The world’s biggest economies are turning a cold shoulder toward Europe’s bailout fund as the G20 prepares to gather in France.
The G20 meeting in Cannes, which starts Thursday, is the latest and most global in a series of urgent leaders’ meetings aimed at negotiating a deal to rescue Europe’s failing economies and the euro-zone monetary union.
European leaders agreed last week to boost the bailout fund, or the European Financial Stability Facility, from €440-billion to €1-trillion. But details on how that will be accomplished remain vague. European governments are reluctant to bolster their own commitments to the fund, which provides loans to cash-strapped countries and banks. Meanwhile, countries ranging from China to Canada are now expressing a reluctance to contribute.
Private investors, from pension plans to insurance companies, are also hesitating. A spokesperson for the bailout fund said Wednesday that it is delaying a planned €3-billion bond sale – related to Ireland’s financial rescue – until at least next week “due to market conditions.”
Europe has been pressing the fast-growing, emerging-market economies and countries with large reserves – most notably China, but also Japan, Brazil and Russia – to support the EFSF. The head of the fund has met with officials from China and Japan, among other countries, in a bid to drum up more financial support. Some EU officials have stressed how important it is that all G20 members contribute financially, even if in some cases, such as Canada’s, the support would be largely symbolic.
“Canada and the other leading economies and members of [the]G20 have an important role there, not only sharing … the problems that we are facing, but also financially, to participate in the providing of funds that may be necessary to subscribe to the bonds of the European Financial Stability mechanism,” Vital Moreira, a member of the EU Parliament, said in Ottawa Wednesday.
Canada is unlikely to play that role. A spokesman for Canadian Finance Minister Jim Flaherty said that “Canada is not considering any investment in the EFSF.”
Others are also balking at the risk. China’s Vice-Finance Minister said it’s too early for China to discuss further bond purchases from the enhanced rescue fund. “There’s no concrete plans yet, so it’s too early to talk about further investments in these tools,” Zhu Guangyao told reporters in Cannes.
Meanwhile, White House Press Secretary Jay Carney suggested that the focus on obtaining financial help from China is a “sideshow” and that Europe can afford to – and should – fix its own problems. “The focus here is a European problem that requires a European solution, for which the Europeans have the resources and capacity necessary” to solve, he said.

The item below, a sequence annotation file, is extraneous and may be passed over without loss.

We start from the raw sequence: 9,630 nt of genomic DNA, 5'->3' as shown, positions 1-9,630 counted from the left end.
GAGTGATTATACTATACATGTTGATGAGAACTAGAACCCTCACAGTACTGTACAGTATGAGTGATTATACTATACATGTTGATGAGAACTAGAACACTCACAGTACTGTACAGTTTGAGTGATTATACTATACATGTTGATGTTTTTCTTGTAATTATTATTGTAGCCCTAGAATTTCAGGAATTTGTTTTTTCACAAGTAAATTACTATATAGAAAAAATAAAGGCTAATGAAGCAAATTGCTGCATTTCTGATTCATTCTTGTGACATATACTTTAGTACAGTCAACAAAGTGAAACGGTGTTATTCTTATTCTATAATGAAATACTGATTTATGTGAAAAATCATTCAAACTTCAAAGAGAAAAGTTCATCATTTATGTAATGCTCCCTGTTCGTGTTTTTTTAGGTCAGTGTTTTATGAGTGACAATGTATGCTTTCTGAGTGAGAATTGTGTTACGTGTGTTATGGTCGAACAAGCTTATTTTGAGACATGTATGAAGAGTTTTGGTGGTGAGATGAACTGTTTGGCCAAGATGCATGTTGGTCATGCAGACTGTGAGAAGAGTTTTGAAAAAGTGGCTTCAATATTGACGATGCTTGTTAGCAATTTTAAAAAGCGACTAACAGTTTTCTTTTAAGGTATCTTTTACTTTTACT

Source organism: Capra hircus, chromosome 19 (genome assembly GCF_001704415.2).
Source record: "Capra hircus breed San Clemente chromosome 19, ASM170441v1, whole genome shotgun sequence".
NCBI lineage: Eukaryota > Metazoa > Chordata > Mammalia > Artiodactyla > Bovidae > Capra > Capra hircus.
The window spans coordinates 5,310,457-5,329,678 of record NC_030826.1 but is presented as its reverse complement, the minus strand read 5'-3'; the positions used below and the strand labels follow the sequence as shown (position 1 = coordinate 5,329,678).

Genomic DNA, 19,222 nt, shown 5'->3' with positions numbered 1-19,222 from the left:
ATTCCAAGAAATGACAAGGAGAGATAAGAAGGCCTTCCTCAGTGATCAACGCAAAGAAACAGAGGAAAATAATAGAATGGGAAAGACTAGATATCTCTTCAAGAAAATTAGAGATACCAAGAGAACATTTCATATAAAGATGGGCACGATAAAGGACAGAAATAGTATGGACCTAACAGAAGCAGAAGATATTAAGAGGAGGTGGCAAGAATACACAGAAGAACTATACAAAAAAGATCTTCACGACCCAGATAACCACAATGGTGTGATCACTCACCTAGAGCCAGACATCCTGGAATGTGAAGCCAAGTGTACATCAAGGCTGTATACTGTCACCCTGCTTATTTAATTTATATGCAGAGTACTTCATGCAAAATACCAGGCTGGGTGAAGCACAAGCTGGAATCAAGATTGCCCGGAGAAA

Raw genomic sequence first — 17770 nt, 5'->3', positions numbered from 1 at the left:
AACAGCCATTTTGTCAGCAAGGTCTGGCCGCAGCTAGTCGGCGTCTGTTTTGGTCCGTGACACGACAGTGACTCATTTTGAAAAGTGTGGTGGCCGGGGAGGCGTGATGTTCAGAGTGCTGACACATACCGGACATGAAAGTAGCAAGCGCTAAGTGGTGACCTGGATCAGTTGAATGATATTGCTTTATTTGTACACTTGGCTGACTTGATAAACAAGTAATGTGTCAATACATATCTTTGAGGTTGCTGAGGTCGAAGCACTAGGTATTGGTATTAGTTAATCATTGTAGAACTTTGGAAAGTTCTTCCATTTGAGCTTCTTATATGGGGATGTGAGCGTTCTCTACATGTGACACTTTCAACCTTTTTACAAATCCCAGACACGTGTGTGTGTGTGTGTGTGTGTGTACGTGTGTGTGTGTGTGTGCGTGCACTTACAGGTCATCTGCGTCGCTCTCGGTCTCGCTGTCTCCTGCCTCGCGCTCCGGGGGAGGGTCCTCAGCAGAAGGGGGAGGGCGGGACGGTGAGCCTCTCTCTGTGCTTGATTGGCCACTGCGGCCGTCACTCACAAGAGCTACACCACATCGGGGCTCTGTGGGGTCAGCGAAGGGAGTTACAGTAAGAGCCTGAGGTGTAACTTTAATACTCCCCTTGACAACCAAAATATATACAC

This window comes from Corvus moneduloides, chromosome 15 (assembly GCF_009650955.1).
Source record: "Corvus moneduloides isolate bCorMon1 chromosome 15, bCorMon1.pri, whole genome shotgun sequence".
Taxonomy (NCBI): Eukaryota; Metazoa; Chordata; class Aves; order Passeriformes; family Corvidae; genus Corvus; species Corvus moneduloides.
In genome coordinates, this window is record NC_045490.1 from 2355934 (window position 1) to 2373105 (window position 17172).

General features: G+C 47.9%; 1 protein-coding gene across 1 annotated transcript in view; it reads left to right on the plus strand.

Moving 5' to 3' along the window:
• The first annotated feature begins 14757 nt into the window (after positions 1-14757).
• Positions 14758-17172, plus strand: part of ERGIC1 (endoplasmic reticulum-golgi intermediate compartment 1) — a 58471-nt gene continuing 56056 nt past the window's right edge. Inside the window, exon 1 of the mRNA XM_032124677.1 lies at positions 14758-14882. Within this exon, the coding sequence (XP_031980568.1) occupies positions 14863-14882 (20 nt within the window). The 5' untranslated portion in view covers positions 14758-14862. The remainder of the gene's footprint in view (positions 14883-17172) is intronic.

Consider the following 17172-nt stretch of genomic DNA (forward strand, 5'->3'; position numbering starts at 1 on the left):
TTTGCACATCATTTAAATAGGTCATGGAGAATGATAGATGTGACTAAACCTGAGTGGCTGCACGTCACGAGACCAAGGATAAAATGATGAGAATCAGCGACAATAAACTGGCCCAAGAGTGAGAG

Greek Prime Minister George Papandreou’s decision this week to hold a referendum on the country’s bailout deal has made the market more skeptical than ever that Europe can fix its problems.
The EFSF was created in 2010 to provide financial assistance to euro-area states. It is backed by financial guarantees from those states, and it raises funds by issuing bonds on capital markets. Central banks, governments and sovereign wealth funds have been the biggest investors in the bonds to date, with fund managers and banks also making significant investments. Less than five per cent of funds have come from North America. The majority have come from the euro zone, followed by Japan and other parts of Asia.
Chisholm Pothier, the spokesman for Mr. Flaherty, declined to say whether Canada has previously invested in EFSF bonds. “To protect its financial interests, the government of Canada’s long-standing policy has been to not disclose information on the specific assets it holds as official international reserves,” he said. Mr. Moreira suggested that Canada has previously been an investor.
Earlier this week, Japan said that it will continue to buy EFSF bonds, but it did not commit to increasing the proportion of bonds that it’s been buying.
“No one is ready to make an investment commitment given that a number of key details in the package itself remain undefined,” said Barbara Matthews, a former U.S. Treasury attaché to the European Union. Countries like China, Brazil and Russia have suggested they would support the bailout fund by way of the International Monetary Fund, she said.
The bond sale that the bailout fund delayed Wednesday was meant to raise funds to help finance Ireland’s rescue. But investors have been demanding higher returns given the amount of uncertainty that exists in the wake of Greece’s decision to hold a referendum.
“The vehicle that’s supposed to borrow on behalf of countries that can’t borrow, can’t borrow,” said Gary Jenkins, head of fixed income at Evolution Securities Ltd. in London.
With reports from Dow Jones and Bloomberg